Thursday, May 22, 2008

Raising the Awareness, Part 2

Quotes from women about what worked to end the violence in their lives:

"Realize that it happens not to poor, retarded and uneducated people - but to your neighbor, your friends."

"The best advice I have for other battered women is to seek counseling. I sought counseling through the local mental health clinic after which I regained self-confidence and self-esteem. Prior to counseling, I believed it was my lot in life to accept the situation."

"My advice for battered women is "quit kidding yourself that the violence will stop." Seek legal counsel or a therapist who deals with battered women."

"My advice is to realize that you as a person have worth. Have faith in yourself and realize there is a better life for you somewhere - LEAVE! Promises are nice, but they rarely come true. There are sure to be people out there who love you and will help you in your new life."

(from Ending the Violence by Lee Bowker, 1998. pg 101.)

This book is based on research from the experiences of 1,000 battered wives the author surveyed. It talks about how women who are battered are not just beaten physically and sexually. They are also beaten psychologically, repeatedly told they are no good, that no one would love them, that they are lucky to have a husband or boyfriend. They are basically brainwashed into believing they deserve what they get, are less than a human, and have no hope for any other type of life. This is one of the reasons that leaving the abusive situation becomes difficult. Many women actually come to believe this is the life they deserve.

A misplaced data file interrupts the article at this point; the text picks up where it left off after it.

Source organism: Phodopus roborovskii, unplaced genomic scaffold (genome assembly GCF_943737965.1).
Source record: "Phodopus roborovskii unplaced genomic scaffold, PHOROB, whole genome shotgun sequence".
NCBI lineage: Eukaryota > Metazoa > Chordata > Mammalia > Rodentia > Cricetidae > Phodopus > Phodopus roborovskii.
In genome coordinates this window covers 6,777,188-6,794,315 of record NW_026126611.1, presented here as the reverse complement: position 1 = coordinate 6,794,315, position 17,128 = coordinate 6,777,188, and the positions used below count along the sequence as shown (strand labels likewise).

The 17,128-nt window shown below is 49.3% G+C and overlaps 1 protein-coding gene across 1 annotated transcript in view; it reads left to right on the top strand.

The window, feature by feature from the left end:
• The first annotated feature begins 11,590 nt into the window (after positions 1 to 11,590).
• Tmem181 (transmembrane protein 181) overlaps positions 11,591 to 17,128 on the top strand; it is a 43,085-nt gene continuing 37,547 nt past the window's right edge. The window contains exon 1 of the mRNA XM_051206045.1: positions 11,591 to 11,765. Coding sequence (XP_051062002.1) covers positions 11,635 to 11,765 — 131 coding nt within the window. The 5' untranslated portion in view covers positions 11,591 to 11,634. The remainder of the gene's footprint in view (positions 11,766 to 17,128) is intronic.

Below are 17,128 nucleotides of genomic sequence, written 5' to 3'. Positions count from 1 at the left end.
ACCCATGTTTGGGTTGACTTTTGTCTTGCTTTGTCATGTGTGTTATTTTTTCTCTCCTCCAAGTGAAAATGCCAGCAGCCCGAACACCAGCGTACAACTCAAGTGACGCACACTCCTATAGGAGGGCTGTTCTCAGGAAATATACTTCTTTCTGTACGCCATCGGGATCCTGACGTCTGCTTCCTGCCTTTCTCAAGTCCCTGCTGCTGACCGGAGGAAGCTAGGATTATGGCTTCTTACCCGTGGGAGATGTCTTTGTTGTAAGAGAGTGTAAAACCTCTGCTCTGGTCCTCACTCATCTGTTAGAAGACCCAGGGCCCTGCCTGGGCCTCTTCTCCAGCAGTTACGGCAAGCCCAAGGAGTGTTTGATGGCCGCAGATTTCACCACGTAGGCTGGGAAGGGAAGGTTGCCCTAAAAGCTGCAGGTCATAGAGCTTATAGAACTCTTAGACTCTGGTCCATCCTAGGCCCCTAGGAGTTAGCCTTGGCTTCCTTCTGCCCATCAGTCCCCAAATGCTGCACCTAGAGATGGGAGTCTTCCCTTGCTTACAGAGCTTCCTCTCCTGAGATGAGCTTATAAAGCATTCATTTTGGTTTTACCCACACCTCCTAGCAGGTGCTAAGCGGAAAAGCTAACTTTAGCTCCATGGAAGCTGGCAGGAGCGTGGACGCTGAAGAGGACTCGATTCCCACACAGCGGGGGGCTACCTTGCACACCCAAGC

Just by being aware of this fact we can help women around us, even if we don't know they are being beaten. Be an encourager! Get to know the shy, reserved woman and tell her good things about herself. Be sincere and be consistent. She won't believe it at first. One of the videos I watched about escaping domestic violence was a vignette to demonstrate the stories of many women. In this story the woman had one friend (her husband kept her isolated) who continued to tell her how smart she was, how pretty she looked, how creative she was, and how many opportunities she could have for the future. This made her a safe person - a person who respected and valued the woman for who she was.

Let's be those kind of people for others around us.

And let's educate ourselves about the resources available - crisis phone numbers, shelter numbers - so that we can pass that on to someone in need.

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